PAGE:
Cadet Gold Badges were completed by Ashleigh Taylor and Lauren McDonough. These badges included authentic colonial costumes and were supervised by Monica Manner and Cathi Horowitz. Fifty Two volunteer hours were necessary to complete this badge. Monica Manner supervised the sewing portion of the badge through every step and provided an equal amount of volunteer hours. A ceremony was held in January in recognition of this accomplishment.
2007 Sheep To Shawl Festival:
All format goals for the Sheep To Shawl Festival were met. Over one thousand people attended the event. NYSCA funding provided music and sound for the festival by LITMA. The Society collaborated with the South Huntington Public Library, The Long Island Craft Guild and The Long Island Basket Guild along with many other crafters and artisians who made this event a success. Over fifty volunteers donated their time to set up, execute and dismantle the event. The Festival provided sheep shearing, textile demonstrations, crafts and educational information about life long ago which fits well into our mission. The Kissam House remained open throughout the day for visitors learn about and enjoy. The Sheep To Shawl Festival continues extremely well received by the community thereby being very successful outreach.
2008 Apple Festival:
All format goals for the Apple Festival were met. Over eleven hundred people attended the event. Mid to late October continues to be the perfect time for this event. NYSCA funding provided music and sound for the festival by LITMA. Square dancing was taught and enjoyed throughout the day. Our strong relationship with local businesses allowed us to provide scarecrow making, delicious food, game prize baskets and beautiful seasonal décor. Our continued harvest theme provided traditional demonstrations such as candle making, quilting, bread making, butter churning and silver smithing. The Kissam House was open throughout the day for visitors to learn about and enjoy. Over sixty volunteers donated their time to set up, execute and dismantle the event. This event continues to be a family favorite and has created a following within the community. The educational aspect of this event fits well into our mission. The Apple Festival has enjoyed increased attendance over the last few years and continues to be extremely successful outreach.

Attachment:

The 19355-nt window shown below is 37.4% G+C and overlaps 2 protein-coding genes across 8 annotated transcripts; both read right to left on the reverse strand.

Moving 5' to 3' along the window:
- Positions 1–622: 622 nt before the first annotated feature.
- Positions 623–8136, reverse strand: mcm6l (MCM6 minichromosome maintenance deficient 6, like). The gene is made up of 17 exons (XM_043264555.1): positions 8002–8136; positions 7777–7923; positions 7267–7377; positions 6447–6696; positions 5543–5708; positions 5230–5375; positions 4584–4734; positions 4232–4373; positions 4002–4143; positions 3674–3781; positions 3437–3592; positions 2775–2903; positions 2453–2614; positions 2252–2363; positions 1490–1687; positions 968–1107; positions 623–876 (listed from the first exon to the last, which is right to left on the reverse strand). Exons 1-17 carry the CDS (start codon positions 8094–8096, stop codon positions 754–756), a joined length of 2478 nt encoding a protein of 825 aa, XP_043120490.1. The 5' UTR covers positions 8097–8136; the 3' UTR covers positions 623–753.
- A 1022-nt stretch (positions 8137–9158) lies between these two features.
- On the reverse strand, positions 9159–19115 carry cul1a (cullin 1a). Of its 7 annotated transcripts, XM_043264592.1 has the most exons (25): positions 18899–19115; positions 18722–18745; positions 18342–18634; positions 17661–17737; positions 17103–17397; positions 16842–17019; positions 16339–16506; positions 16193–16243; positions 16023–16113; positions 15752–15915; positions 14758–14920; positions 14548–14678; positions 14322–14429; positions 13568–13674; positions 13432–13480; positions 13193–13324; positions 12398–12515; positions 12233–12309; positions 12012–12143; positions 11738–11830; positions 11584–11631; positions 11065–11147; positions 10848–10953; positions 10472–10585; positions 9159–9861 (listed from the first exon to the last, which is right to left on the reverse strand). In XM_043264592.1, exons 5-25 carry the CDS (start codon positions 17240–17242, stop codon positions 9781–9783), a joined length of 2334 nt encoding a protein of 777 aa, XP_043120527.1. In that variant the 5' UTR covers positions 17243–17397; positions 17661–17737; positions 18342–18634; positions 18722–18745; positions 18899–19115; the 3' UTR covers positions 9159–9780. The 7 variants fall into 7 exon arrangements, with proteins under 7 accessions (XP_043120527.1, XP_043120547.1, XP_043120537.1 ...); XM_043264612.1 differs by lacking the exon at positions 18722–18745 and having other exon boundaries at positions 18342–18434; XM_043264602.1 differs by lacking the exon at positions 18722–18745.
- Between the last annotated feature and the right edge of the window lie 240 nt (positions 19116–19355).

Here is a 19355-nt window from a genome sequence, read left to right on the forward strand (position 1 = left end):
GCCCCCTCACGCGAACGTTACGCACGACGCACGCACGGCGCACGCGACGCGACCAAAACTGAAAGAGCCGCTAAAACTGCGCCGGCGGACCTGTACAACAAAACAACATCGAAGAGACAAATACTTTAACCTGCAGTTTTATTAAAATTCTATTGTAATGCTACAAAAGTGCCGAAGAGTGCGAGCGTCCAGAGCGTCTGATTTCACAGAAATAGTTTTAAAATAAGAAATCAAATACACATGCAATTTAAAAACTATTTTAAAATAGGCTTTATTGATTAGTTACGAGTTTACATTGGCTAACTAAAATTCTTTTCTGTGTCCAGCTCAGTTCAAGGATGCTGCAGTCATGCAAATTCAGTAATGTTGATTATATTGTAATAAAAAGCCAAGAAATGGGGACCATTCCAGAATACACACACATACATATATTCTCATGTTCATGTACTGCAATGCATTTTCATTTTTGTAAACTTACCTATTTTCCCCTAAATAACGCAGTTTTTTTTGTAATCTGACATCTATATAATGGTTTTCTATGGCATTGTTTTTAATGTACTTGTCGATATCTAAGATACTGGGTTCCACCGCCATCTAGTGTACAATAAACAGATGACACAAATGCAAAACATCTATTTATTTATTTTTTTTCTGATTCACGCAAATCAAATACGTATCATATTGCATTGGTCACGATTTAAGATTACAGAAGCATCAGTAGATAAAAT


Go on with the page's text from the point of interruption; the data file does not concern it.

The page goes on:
Resource Center and Archives Annual Report Jan. – Dec. 2008
Throughout 2008 the Archives of the Huntington Historical Society continued to serve the needs of its members, the public, and the Society itself. Whether helping the beginning family historian or the experienced researcher we find we often learn as much as we give.
Those of us involved with the archives and the organization as a whole should be proud and honored to know that in recognition of American Archives Month, October 20, 2008 was named Huntington Historical Society Day in Suffolk County by Judith A. Pascale, Suffolk County Clerk. The proclamation states that “The Huntington Historical Society is dedicated to maintaining the unique history of Suffolk County and continues efforts to raise public awareness of the documentary resources it preserves for the public’s use. Huntington Historical Society preserves archival collections documenting the history of Huntington and demonstrates the importance of archival records to every segment of society.”
The Society’s archival collections were featured in the Fall 2008 issue of New York Archives published by the Archives Partnership Trust. An article by renowned genealogist Meldon J. Wolfgang III entitled “A Matter of Grave Necessity” highlighted the Society’s collection of records relating to the Lockwood Marble Works, a local tombstone and memorial business in the 1800s. The article looked at the records for the valuable information they hold not only for the genealogist, but also the local, business or social historian.
All this would not be possible without the dedication of our archives volunteers Richard Holliday, Barbara LaMonica, Carol Lesslie, Helen Mahoney, Sue Quinn, and Arthur Sniffin and staff members Irene Sniffin (Librarian and Genealogist) and Karen Martin (Archivist). Volunteers assist with projects related to exhibitions or collections, processing of collection materials, photographs, or indexing. Richard Holliday answered requests from those out of the area needing assistance with family history research. The archives provided research, materials and images for the society’s events throughout the year. Staff and volunteers attended and represented the archives at various seminars and workshops all of which expand our visibility to a larger audience and further educate ourselves on issues related to archives and collections.